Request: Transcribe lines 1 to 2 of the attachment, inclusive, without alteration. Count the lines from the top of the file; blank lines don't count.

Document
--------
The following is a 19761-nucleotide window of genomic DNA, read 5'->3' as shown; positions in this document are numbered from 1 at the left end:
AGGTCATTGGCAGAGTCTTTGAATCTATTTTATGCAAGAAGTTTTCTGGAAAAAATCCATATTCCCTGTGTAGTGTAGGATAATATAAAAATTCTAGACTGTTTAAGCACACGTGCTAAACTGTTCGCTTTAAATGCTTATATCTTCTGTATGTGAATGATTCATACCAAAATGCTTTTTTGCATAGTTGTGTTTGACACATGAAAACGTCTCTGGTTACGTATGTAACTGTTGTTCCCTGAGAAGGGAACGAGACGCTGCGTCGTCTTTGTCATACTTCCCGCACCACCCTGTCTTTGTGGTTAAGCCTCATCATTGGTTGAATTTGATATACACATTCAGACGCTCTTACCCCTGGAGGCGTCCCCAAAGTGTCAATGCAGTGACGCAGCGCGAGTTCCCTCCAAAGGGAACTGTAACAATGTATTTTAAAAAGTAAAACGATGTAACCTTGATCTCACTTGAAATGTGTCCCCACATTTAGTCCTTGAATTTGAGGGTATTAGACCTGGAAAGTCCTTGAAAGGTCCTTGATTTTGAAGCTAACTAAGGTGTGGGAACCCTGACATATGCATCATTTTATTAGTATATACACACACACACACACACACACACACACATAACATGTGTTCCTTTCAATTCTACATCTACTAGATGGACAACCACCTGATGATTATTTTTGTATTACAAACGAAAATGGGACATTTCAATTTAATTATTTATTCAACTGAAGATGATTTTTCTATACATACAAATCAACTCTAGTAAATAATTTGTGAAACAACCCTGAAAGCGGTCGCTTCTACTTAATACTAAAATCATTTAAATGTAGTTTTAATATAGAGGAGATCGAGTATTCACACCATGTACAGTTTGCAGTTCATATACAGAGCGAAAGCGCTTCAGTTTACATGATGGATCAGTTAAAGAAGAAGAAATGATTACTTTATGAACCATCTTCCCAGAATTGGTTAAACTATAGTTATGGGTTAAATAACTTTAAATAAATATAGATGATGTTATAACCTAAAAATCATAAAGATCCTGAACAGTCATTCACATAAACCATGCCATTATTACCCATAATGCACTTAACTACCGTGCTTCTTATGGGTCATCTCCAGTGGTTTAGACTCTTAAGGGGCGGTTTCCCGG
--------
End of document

The following is a 19761-nucleotide window of genomic DNA, read 5'->3' as shown; positions in this document are numbered from 1 at the left end:
AGGTCATTGGCAGAGTCTTTGAATCTATTTTATGCAAGAAGTTTTCTGGAAAAAATCCATATTCCCTGTGTAGTGTAGGATAATATAAAAATTCTAGACTGTTTAAGCACACGTGCTAAACTGTTCGCTTTAAATGCTTATATCTTCTGTATGTGAATGATTCATACCAAAATGCTTTTTTGCATAGTTGTGTTTGACACATGAAAACGTCTCTGGTTACGTATGTAACTGTTGTTCCCTGAGAAGGGAACGAGACGCTGCGTCGTCTTTGTCATACTTCCCGCACCACCCTGTCTTTGTGGTTAAGCCTCATCATTGGTTGAATTTGATATACACATTCAGACGCTCTTACCCCTGGAGGCGTCCCCAAAGTGTCAATGCAGTGACGCAGCGCGAGTTCCCTCCAAAGGGAACTGTAACAATGTATTTTAAAAAGTAAAACGATGTAACCTTGATCTCACTTGAAATGTGTCCCCACATTTAGTCCTTGAATTTGAGGGTATTAGACCTGGAAAGTCCTTGAAAGGTCCTTGATTTTGAAGCTAACTAAGGTGTGGGAACCCTGACATATGCATCATTTTATTAGTATATACACACACACACACACACACACACACACATAACATGTGTTCCTTTCAATTCTACATCTACTAGATGGACAACCACCTGATGATTATTTTTGTATTACAAACGAAAATGGGACATTTCAATTTAATTATTTATTCAACTGAAGATGATTTTTCTATACATACAAATCAACTCTAGTAAATAATTTGTGAAACAACCCTGAAAGCGGTCGCTTCTACTTAATACTAAAATCATTTAAATGTAGTTTTAATATAGAGGAGATCGAGTATTCACACCATGTACAGTTTGCAGTTCATATACAGAGCGAAAGCGCTTCAGTTTACATGATGGATCAGTTAAAGAAGAAGAAATGATTACTTTATGAACCATCTTCCCAGAATTGGTTAAACTATAGTTATGGGTTAAATAACTTTAAATAAATATAGATGATGTTATAACCTAAAAATCATAAAGATCCTGAACAGTCATTCACATAAACCATGCCATTATTACCCATAATGCACTTAACTACCGTGCTTCTTATGGGTCATCTCCAGTGGTTTAGACTCTTAAGGGGCGGTTTCCCGG